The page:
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Rosanne E. Lortz is the author of I Serve: A Novel of the Black Prince. Set against the turbulent backdrop of the Hundred Years' War, I Serve chronicles the story of Sir John Potenhale. A young Englishman of lowly birth, Potenhale wins his way to knighthood on the fields of France. He enters the service of Edward, the Black Prince of Wales, and immerses himself in a stormy world of war, politics, and romantic intrigue. The Order of the Garter makes an appearance in the book as the Black Prince is invested by his father as the first member of the society.

You can learn more about Rosanne's books at her Official Author Website where she also blogs about writing, mothering, and things historical.

BIBLIOGRAPHY

Barber, Richard. Edward, Prince of Wales and Aquitaine: A Biography of the Black Prince. Great Britain: The Boydell Press, 1978.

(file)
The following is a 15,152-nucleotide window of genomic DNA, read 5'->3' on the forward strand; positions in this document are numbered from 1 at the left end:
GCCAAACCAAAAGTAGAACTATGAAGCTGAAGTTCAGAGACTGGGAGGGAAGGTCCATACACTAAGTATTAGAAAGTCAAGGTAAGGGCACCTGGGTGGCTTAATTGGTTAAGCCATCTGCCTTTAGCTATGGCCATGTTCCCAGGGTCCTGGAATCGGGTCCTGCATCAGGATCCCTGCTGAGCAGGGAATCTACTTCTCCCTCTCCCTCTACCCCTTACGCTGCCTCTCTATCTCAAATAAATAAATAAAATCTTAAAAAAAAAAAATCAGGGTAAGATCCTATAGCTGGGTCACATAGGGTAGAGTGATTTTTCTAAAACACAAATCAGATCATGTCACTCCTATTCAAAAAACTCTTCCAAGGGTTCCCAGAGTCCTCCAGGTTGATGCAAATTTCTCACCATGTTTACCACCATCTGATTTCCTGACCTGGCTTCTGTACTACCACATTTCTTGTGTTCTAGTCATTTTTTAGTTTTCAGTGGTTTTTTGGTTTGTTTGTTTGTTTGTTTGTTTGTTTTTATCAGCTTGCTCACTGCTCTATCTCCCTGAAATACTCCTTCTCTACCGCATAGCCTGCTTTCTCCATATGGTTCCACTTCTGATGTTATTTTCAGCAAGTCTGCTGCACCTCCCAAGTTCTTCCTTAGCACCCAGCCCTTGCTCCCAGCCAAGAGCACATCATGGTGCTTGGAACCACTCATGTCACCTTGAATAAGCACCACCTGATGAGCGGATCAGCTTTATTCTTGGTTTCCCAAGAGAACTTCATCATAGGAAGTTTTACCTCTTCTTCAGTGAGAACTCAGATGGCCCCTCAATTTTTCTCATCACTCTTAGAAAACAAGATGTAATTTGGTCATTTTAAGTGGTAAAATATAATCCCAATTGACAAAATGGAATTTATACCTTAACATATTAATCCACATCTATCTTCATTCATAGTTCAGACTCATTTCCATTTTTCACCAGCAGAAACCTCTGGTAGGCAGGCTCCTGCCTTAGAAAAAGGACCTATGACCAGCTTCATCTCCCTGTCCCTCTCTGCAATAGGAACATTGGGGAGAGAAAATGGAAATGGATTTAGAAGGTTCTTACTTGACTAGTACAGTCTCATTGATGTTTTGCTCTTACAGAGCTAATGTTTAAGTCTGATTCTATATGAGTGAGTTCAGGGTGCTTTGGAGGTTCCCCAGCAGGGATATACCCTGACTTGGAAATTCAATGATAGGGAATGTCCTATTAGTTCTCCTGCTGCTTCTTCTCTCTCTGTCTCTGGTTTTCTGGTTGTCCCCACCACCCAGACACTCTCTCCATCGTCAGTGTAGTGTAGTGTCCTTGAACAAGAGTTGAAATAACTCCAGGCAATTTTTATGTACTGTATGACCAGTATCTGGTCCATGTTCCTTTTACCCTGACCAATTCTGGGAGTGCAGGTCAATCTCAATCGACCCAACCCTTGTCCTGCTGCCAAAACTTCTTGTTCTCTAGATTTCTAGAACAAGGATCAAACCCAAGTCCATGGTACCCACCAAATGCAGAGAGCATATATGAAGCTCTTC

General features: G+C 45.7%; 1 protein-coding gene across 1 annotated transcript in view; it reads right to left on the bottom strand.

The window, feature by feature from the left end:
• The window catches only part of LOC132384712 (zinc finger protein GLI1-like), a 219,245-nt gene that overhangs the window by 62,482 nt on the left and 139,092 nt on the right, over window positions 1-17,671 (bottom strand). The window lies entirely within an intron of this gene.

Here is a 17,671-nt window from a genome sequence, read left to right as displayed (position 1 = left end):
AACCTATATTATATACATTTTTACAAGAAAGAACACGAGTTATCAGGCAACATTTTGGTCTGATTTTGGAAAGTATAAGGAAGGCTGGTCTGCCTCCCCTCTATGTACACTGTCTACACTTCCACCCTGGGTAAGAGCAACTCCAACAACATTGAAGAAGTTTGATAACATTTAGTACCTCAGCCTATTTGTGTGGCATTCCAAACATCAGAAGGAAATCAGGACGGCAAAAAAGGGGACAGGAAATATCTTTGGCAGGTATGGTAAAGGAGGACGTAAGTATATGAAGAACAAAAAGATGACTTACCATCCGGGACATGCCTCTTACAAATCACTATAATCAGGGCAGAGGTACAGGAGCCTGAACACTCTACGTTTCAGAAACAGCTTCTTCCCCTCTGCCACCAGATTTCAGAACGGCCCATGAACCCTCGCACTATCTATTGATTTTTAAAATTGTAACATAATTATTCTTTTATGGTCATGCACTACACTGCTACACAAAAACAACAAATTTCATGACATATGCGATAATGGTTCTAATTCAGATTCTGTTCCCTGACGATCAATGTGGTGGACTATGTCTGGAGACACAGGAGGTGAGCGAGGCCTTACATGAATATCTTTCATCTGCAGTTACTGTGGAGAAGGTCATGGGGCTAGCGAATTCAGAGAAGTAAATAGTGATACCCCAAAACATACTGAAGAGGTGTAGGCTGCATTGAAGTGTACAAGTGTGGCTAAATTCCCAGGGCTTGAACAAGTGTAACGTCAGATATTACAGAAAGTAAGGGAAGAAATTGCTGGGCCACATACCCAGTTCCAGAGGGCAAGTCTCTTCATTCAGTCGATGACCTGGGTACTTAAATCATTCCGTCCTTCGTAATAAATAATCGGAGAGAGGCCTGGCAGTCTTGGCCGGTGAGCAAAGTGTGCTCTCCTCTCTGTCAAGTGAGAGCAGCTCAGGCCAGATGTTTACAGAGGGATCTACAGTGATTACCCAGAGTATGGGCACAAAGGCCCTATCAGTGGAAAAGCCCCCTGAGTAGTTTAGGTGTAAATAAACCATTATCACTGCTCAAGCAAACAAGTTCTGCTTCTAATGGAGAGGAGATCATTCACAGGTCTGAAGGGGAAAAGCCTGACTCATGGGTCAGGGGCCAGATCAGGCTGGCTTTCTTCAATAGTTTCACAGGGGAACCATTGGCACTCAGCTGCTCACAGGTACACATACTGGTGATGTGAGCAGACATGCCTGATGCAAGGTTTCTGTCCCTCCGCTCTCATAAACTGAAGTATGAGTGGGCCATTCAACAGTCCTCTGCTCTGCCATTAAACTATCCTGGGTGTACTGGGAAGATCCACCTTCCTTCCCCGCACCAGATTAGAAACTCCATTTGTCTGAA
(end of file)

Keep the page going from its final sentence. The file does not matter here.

Froissart, Jean. Chronicles. Translated and edited by Geoffrey Brereton. London: Penguin Books, 1978.

Hallam, Elizabeth, ed. Chronicles of the Age of Chivalry. London: Salamander Books, Ltd., 2002.

3 comments:

  1. Really fascinating blog post - Loved all the different sources you used.

    I have heard of the Countess of Salisbury reason for the Order of the Garter but not the other more plausible reasons.

    The French prostitutes being ordered to wear a blue garter is quite funny and definitely a mocking-the-English move by the French.

    P x

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  2. I think there is something in the 'sword belt' theory. I have seen some early depictions of the Garter Emblem on Coats of Arms and it certainly looks like a Belt to me. It has a buckle and everything.
    One Historian came up with the explanation that it might have been a type of Leather Thong used for fastening armour.

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  3. I love the humor of the garter being a lady's. Neat stuff!

    Thanks for sharing!

    ReplyDelete